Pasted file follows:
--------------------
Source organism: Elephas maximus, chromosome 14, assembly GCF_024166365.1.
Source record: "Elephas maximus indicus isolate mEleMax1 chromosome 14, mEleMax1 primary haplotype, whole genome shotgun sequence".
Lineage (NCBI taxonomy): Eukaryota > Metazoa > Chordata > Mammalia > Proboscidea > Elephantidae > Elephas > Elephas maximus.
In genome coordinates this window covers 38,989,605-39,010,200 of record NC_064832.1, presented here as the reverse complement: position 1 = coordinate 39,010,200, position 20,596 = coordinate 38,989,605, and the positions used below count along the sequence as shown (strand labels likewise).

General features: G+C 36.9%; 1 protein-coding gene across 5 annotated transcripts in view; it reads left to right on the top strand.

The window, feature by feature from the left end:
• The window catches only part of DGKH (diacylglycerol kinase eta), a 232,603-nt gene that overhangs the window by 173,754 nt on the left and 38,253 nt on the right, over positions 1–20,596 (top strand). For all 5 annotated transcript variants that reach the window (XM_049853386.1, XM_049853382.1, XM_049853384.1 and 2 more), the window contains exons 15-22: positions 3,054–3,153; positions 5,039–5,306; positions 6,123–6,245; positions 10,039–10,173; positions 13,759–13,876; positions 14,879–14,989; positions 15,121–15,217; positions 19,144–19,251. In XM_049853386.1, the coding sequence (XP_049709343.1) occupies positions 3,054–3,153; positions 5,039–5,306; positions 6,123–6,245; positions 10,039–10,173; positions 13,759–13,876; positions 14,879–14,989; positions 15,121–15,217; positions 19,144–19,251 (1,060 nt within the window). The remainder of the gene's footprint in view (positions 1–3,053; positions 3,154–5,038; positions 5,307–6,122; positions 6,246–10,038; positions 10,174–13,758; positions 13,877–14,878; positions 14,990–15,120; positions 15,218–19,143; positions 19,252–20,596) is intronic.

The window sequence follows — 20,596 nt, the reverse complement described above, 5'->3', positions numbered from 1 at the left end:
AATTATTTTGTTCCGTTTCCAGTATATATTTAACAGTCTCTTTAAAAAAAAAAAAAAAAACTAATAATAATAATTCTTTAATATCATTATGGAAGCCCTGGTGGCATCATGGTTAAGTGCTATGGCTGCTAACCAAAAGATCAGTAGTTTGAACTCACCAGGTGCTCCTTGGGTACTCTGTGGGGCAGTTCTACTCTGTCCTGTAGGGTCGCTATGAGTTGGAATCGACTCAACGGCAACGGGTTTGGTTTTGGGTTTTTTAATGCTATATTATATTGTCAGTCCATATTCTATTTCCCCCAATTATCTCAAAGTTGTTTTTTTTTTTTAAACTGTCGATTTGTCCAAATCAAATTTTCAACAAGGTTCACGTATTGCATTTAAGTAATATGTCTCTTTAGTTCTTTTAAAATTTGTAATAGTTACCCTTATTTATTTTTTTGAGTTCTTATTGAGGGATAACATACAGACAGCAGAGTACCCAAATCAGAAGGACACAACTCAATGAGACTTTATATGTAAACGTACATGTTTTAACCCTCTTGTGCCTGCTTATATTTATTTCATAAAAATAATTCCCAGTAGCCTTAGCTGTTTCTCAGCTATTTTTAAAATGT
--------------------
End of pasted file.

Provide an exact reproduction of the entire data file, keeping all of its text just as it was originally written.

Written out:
Source organism: Elephas maximus, chromosome 14, assembly GCF_024166365.1.
Source record: "Elephas maximus indicus isolate mEleMax1 chromosome 14, mEleMax1 primary haplotype, whole genome shotgun sequence".
Lineage (NCBI taxonomy): Eukaryota > Metazoa > Chordata > Mammalia > Proboscidea > Elephantidae > Elephas > Elephas maximus.
In genome coordinates this window covers 38,989,605-39,010,200 of record NC_064832.1, presented here as the reverse complement: position 1 = coordinate 39,010,200, position 20,596 = coordinate 38,989,605, and the positions used below count along the sequence as shown (strand labels likewise).

General features: G+C 36.9%; 1 protein-coding gene across 5 annotated transcripts in view; it reads left to right on the top strand.

The window, feature by feature from the left end:
• The window catches only part of DGKH (diacylglycerol kinase eta), a 232,603-nt gene that overhangs the window by 173,754 nt on the left and 38,253 nt on the right, over positions 1–20,596 (top strand). For all 5 annotated transcript variants that reach the window (XM_049853386.1, XM_049853382.1, XM_049853384.1 and 2 more), the window contains exons 15-22: positions 3,054–3,153; positions 5,039–5,306; positions 6,123–6,245; positions 10,039–10,173; positions 13,759–13,876; positions 14,879–14,989; positions 15,121–15,217; positions 19,144–19,251. In XM_049853386.1, the coding sequence (XP_049709343.1) occupies positions 3,054–3,153; positions 5,039–5,306; positions 6,123–6,245; positions 10,039–10,173; positions 13,759–13,876; positions 14,879–14,989; positions 15,121–15,217; positions 19,144–19,251 (1,060 nt within the window). The remainder of the gene's footprint in view (positions 1–3,053; positions 3,154–5,038; positions 5,307–6,122; positions 6,246–10,038; positions 10,174–13,758; positions 13,877–14,878; positions 14,990–15,120; positions 15,218–19,143; positions 19,252–20,596) is intronic.

The window sequence follows — 20,596 nt, the reverse complement described above, 5'->3', positions numbered from 1 at the left end:
AATTATTTTGTTCCGTTTCCAGTATATATTTAACAGTCTCTTTAAAAAAAAAAAAAAAAACTAATAATAATAATTCTTTAATATCATTATGGAAGCCCTGGTGGCATCATGGTTAAGTGCTATGGCTGCTAACCAAAAGATCAGTAGTTTGAACTCACCAGGTGCTCCTTGGGTACTCTGTGGGGCAGTTCTACTCTGTCCTGTAGGGTCGCTATGAGTTGGAATCGACTCAACGGCAACGGGTTTGGTTTTGGGTTTTTTAATGCTATATTATATTGTCAGTCCATATTCTATTTCCCCCAATTATCTCAAAGTTGTTTTTTTTTTTTAAACTGTCGATTTGTCCAAATCAAATTTTCAACAAGGTTCACGTATTGCATTTAAGTAATATGTCTCTTTAGTTCTTTTAAAATTTGTAATAGTTACCCTTATTTATTTTTTTGAGTTCTTATTGAGGGATAACATACAGACAGCAGAGTACCCAAATCAGAAGGACACAACTCAATGAGACTTTATATGTAAACGTACATGTTTTAACCCTCTTGTGCCTGCTTATATTTATTTCATAAAAATAATTCCCAGTAGCCTTAGCTGTTTCTCAGCTATTTTTAAAATGT